New Delhi: Several recent commercials that have come under attack for being a little over-the-top in the use of sex to get their message across have resulted in more attention for the brands and companies behind the ads. And they’re loving every bit of it.
Thus, while some blogs term a commercial for Amul underwear that shows a woman fantasising about her man while washing his underwear as “the most obnoxious commercial ever done” and “indecent”, the Kolkata-based JG Hosiery Pvt. Ltd, which owns the brand, is happy at the flak it is attracting. “After we launched the commercial in May, our sales have gone up 35%,” says Sandeep Seksaria, director, JG Hosiery.
A spokesperson for the Advertising Standards Council of India (ASCI), the advertising regulator which does not have any punitive powers, says it did receive some complaints about the commercial and adds that its consumer complaints council did not find any substance to the issues raised. “Earlier when people would want to buy underwear, they would just buy anything they found that met their requirements,” says Pushpinder Singh, chairman, Saints and Warriors, the agency that created the Amul commercial. “Today, people are conscious about the brands they wear. So, marketers need to build immense brand recall among their target group and hence, such aggressive advertising,” Singh adds.
There are other brands adopting similar “aggressive advertising” techniques.
Henkel India Ltd’s new commercials for its Fa range of deodorants seem to suggest that the use of the product makes women flirtatious—and aggressively so; in one ad, a female model is shown cornering a man in an elevator.
Hindustan Lever Ltd’s Axe deodorant has consistently used sex as a selling or, at least, an advertising proposition, and there appears to be some subliminal connection between deos and sex.
A recent ad for Aqua Cool, a deodorant brand for men from Nivea India Pvt. Ltd, implies that the product is the perfect pre- or post-sex spray.
And another ad, this one for Wild Stone deodorant from McNroe Chemical Pvt. Ltd, shows a traditional Bengali housewife fantasising about sleeping with a stranger after catching a whiff of his spray. “Our consumer is between the age group of 15-30 and the imagery in the advertisement was created keeping in mind what will appeal to them the most,” says R.R. Garnayak, CEO, Asian Shopping Club, a Kolkata-based agency that handles the Wild Stone account.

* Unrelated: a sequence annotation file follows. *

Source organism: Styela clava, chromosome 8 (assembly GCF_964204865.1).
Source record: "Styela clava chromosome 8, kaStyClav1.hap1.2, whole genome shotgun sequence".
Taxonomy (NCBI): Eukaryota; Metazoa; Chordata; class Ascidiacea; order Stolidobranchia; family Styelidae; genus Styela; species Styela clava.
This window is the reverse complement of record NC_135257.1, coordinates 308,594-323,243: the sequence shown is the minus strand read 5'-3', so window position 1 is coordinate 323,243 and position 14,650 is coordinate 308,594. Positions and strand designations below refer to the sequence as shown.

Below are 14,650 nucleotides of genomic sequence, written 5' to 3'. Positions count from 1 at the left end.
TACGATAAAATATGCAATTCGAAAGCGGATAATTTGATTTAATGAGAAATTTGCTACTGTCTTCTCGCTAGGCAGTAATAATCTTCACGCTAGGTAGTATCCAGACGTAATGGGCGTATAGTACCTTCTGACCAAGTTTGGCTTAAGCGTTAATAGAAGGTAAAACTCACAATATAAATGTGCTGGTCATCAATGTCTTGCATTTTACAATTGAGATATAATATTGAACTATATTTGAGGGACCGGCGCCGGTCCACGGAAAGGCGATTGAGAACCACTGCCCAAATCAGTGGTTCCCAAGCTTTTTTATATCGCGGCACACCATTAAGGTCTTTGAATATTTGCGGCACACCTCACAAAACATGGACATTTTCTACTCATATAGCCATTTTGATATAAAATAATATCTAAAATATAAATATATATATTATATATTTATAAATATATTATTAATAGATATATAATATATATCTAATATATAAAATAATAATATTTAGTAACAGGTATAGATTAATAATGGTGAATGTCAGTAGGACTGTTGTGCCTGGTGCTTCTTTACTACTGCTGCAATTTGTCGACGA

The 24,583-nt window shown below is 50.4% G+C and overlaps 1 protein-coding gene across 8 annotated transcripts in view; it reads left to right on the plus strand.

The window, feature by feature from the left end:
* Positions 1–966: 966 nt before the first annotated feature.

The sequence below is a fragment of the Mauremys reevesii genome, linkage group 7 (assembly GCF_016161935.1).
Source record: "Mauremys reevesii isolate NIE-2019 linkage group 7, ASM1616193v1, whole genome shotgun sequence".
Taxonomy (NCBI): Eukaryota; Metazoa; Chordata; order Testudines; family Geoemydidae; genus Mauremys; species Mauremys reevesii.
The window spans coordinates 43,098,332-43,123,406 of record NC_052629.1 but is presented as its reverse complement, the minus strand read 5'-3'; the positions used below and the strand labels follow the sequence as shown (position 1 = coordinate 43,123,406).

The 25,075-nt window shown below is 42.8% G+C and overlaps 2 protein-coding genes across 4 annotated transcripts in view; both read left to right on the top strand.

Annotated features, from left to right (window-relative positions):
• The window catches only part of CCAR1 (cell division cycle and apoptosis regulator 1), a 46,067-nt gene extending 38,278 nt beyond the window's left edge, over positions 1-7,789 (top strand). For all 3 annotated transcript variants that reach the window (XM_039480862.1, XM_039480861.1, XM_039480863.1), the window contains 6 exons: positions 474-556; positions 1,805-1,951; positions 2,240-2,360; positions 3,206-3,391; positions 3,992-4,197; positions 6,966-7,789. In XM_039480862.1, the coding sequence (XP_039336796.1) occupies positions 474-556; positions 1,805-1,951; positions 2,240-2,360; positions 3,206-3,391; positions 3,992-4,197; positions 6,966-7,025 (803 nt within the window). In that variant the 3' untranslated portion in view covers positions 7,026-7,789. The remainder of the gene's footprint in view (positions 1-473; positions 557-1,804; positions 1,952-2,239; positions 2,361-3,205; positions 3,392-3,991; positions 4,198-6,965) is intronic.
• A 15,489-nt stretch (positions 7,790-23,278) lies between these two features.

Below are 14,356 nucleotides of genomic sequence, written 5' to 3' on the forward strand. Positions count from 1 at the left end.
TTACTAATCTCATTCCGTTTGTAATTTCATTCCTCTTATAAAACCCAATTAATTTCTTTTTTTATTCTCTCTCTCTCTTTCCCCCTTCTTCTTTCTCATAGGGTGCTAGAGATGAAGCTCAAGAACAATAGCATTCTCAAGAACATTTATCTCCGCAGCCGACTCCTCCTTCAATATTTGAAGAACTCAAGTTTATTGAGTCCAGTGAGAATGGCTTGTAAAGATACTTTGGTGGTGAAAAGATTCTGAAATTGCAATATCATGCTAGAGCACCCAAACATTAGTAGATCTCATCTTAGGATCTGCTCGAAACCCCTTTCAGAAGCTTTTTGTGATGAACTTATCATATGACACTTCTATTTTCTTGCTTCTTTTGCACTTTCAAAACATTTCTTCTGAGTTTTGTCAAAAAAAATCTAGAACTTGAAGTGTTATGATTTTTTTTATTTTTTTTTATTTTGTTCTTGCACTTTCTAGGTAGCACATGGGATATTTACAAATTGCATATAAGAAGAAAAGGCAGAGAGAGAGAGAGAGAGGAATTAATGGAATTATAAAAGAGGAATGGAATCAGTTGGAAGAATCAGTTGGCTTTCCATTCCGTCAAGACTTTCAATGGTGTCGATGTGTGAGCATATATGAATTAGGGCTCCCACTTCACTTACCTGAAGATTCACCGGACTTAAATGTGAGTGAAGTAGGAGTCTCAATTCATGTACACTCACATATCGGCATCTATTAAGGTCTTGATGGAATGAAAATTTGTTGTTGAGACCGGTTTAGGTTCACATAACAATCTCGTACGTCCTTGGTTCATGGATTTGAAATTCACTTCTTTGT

One advertising executive says such ads are a good way to stand out. “The intention is to break from the clutter and create an identity for the brand,” says Prathap Suthan, national creative director, Grey Worldwide. According to TAM Media Research, the Mumbai-based television audience measurement agency, a total of 37,867 advertisements are aired across all TV channels each day, and an additional 11,525 ads are seen on various print publications every day.
Several of the advertisers are aware that their commercials could offend some people. In-store advertising posters for Lee’s straight cut jeans, for instance, show men holding hands and women about to kiss. The campaign openly celebrates homosexuality with the tagline: ‘Not everything in life is as straight’. “We got a lot of complaints against the advertisement and we had protests outside our store in Bangalore,” says Ajoy Adwani, creative director, Alok Nanda and Co., an advertising agency. “The brighter side of this, however, is that if this advertisement had appeared five years ago, the store would probably have been burnt down.”
The information and broadcasting ministry, usually quick to react to anything that it considers “improper”, has chosen not to get involved as yet.
“The controversies have only given us an extra mileage,” says Saint and Warrior’s Singh. He is planning a sequel to the Amul advertisement, which will be aired towards the end of this year.